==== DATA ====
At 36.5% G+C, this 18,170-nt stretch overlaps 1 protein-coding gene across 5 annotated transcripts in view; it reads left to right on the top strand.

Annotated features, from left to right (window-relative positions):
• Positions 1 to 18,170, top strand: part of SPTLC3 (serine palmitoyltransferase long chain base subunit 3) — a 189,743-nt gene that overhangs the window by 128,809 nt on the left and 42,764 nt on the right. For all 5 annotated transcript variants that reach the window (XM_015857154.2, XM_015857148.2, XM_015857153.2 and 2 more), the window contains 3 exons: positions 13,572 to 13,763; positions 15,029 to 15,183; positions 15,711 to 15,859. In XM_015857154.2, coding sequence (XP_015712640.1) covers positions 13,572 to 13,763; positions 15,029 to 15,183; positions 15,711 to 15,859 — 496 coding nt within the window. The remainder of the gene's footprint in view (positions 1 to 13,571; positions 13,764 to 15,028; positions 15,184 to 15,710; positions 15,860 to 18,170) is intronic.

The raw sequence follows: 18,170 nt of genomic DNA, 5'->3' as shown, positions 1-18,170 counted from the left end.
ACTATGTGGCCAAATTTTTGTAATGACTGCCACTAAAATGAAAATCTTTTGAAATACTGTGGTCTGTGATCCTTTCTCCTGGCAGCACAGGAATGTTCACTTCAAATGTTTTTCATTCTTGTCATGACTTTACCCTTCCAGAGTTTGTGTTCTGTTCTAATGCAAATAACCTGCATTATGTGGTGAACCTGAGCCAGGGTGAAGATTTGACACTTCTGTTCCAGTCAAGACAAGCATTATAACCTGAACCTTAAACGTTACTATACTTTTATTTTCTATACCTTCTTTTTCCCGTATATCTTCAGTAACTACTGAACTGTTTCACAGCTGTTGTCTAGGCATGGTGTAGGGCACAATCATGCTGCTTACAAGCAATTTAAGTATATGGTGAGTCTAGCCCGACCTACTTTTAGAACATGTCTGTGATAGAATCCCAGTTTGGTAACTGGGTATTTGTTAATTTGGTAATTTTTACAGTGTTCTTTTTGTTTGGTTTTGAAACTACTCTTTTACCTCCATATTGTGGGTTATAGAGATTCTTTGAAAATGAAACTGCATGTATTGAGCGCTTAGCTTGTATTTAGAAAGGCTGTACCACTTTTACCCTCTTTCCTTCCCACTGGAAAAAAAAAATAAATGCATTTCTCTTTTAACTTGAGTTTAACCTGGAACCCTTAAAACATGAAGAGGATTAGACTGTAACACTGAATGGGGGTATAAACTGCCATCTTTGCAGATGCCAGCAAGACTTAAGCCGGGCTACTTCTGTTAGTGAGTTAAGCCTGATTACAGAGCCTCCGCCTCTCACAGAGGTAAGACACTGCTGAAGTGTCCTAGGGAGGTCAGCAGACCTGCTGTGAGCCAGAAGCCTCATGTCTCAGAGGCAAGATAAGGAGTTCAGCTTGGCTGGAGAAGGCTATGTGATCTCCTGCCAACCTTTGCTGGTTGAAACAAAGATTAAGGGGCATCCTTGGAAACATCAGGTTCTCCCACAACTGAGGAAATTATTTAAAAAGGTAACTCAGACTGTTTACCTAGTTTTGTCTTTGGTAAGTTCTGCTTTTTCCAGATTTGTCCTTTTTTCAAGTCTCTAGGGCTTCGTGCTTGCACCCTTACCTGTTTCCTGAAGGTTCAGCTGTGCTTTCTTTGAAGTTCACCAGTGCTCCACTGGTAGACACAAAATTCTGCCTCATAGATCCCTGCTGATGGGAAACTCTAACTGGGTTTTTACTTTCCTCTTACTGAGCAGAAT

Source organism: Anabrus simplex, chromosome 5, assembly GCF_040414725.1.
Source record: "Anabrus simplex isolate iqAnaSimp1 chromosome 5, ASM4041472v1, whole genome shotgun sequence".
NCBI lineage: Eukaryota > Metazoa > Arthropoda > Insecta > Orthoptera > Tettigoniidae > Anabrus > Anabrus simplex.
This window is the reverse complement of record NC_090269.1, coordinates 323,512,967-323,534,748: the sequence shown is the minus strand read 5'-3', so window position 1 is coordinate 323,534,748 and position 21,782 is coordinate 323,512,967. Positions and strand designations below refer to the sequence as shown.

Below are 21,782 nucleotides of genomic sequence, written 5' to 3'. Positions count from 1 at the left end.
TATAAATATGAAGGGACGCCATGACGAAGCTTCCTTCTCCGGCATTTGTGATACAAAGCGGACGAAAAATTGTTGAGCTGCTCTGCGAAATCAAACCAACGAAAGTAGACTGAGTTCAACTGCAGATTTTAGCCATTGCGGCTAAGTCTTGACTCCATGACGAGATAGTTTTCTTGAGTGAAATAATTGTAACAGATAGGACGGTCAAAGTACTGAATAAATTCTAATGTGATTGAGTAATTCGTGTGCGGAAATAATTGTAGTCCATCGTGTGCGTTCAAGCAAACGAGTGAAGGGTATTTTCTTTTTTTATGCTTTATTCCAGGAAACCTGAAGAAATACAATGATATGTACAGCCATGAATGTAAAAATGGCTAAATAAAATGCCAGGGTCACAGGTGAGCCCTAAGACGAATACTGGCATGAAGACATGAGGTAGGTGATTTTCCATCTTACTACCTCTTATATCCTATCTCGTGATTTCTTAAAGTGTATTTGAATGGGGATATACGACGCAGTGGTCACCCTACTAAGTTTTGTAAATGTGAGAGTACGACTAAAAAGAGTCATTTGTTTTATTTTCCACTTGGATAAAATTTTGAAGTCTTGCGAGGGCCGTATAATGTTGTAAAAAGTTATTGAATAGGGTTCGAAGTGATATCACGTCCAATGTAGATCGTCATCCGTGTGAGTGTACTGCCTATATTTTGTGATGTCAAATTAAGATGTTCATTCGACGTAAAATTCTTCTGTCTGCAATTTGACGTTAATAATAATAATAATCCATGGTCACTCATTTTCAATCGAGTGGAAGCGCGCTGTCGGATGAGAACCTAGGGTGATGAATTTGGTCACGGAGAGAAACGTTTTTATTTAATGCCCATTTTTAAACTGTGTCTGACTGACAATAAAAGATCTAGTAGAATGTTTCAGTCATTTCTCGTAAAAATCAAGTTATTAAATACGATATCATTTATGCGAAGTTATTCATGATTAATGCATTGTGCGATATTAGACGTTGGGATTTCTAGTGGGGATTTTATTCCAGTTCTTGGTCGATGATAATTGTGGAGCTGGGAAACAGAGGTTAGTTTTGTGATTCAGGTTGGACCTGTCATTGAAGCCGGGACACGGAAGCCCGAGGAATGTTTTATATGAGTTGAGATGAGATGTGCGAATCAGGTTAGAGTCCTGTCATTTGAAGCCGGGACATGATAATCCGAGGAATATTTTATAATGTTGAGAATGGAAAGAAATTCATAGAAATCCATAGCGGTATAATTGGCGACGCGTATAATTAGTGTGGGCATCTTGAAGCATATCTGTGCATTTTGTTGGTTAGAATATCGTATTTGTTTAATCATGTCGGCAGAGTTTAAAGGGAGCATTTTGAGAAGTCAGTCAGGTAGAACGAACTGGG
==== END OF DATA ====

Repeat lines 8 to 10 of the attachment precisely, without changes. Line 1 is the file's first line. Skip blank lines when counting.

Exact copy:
NCBI lineage: Eukaryota > Metazoa > Arthropoda > Insecta > Orthoptera > Tettigoniidae > Anabrus > Anabrus simplex.
This window is the reverse complement of record NC_090269.1, coordinates 323,512,967-323,534,748: the sequence shown is the minus strand read 5'-3', so window position 1 is coordinate 323,534,748 and position 21,782 is coordinate 323,512,967. Positions and strand designations below refer to the sequence as shown.

Below are 21,782 nucleotides of genomic sequence, written 5' to 3'. Positions count from 1 at the left end.